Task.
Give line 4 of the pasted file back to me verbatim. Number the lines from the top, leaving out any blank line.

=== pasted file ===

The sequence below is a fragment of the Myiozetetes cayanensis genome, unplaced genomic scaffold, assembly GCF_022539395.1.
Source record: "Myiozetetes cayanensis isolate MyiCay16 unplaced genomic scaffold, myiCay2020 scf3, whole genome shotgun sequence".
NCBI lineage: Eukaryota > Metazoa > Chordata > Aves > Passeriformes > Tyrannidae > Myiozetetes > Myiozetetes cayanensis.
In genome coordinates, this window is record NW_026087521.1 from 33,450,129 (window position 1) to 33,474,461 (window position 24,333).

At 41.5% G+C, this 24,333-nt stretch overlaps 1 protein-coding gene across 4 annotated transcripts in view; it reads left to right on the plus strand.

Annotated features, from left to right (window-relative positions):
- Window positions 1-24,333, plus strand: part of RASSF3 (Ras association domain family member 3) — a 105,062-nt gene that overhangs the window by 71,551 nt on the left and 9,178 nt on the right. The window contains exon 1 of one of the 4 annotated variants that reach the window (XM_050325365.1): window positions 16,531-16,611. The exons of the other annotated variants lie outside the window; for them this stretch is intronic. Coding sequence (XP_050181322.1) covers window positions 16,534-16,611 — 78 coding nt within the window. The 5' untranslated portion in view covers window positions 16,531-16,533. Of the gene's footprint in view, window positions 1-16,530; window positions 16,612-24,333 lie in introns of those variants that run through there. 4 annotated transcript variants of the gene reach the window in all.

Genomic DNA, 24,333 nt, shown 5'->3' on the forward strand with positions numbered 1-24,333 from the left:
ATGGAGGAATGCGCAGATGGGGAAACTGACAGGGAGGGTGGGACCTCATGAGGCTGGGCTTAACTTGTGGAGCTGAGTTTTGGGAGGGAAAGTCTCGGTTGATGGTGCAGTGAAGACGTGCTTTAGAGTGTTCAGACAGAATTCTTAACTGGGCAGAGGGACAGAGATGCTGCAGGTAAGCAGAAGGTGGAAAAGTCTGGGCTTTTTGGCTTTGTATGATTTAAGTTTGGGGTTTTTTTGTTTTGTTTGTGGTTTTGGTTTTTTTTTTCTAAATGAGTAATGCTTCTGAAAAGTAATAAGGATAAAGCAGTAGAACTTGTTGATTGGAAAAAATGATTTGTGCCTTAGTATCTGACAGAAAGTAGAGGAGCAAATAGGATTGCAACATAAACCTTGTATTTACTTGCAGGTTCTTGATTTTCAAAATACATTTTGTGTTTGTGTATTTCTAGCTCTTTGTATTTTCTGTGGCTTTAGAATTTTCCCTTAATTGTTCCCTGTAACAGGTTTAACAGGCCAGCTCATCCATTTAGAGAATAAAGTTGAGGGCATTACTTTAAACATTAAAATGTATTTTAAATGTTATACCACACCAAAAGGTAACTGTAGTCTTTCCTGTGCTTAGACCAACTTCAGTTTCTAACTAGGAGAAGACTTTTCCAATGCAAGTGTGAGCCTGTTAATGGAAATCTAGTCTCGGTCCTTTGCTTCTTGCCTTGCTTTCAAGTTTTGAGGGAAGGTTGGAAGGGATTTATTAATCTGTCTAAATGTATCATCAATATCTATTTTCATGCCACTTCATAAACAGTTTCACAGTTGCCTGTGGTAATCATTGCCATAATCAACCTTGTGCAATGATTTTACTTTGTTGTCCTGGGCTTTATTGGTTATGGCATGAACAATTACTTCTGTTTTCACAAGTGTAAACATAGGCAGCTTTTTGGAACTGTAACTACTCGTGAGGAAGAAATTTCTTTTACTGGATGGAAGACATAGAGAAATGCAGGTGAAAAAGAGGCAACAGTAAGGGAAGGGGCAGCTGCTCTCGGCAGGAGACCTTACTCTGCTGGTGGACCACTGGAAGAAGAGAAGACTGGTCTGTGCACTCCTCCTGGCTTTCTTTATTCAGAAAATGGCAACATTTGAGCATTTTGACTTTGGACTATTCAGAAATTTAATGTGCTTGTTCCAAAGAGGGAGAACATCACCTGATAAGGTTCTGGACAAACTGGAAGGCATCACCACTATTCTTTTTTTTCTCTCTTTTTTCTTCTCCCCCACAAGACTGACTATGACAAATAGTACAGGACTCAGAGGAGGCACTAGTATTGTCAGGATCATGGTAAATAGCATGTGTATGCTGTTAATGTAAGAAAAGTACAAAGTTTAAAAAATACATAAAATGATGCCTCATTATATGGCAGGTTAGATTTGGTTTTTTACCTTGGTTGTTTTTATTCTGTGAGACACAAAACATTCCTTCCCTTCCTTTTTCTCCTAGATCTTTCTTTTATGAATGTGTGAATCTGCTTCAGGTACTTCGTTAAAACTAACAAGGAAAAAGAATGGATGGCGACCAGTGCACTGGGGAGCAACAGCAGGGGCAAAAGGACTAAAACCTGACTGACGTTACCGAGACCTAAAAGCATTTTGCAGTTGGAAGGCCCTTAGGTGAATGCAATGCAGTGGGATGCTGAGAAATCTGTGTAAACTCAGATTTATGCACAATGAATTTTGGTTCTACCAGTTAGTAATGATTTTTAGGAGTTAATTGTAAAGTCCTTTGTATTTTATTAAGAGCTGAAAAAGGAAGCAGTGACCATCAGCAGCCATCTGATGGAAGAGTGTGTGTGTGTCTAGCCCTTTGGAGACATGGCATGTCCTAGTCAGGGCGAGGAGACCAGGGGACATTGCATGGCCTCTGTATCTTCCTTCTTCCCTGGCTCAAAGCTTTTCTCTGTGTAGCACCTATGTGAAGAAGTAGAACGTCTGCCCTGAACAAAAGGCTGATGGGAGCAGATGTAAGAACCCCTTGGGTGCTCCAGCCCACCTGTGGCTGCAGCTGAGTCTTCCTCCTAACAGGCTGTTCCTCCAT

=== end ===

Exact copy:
In genome coordinates, this window is record NW_026087521.1 from 33,450,129 (window position 1) to 33,474,461 (window position 24,333).